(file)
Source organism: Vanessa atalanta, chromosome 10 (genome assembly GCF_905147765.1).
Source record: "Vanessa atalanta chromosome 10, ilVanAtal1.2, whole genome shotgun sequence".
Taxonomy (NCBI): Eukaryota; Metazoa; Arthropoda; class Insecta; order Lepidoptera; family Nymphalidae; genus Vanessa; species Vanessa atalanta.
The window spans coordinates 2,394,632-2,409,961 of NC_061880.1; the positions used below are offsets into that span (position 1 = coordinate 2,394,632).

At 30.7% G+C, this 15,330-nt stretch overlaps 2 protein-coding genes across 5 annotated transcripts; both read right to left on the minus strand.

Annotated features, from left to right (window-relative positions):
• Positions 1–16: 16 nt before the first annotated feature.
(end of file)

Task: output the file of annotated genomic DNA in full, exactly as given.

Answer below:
Source organism: Vanessa atalanta, chromosome 10 (genome assembly GCF_905147765.1).
Source record: "Vanessa atalanta chromosome 10, ilVanAtal1.2, whole genome shotgun sequence".
Taxonomy (NCBI): Eukaryota; Metazoa; Arthropoda; class Insecta; order Lepidoptera; family Nymphalidae; genus Vanessa; species Vanessa atalanta.
The window spans coordinates 2,394,632-2,409,961 of NC_061880.1; the positions used below are offsets into that span (position 1 = coordinate 2,394,632).

At 30.7% G+C, this 15,330-nt stretch overlaps 2 protein-coding genes across 5 annotated transcripts; both read right to left on the minus strand.

Annotated features, from left to right (window-relative positions):
• Positions 1–16: 16 nt before the first annotated feature.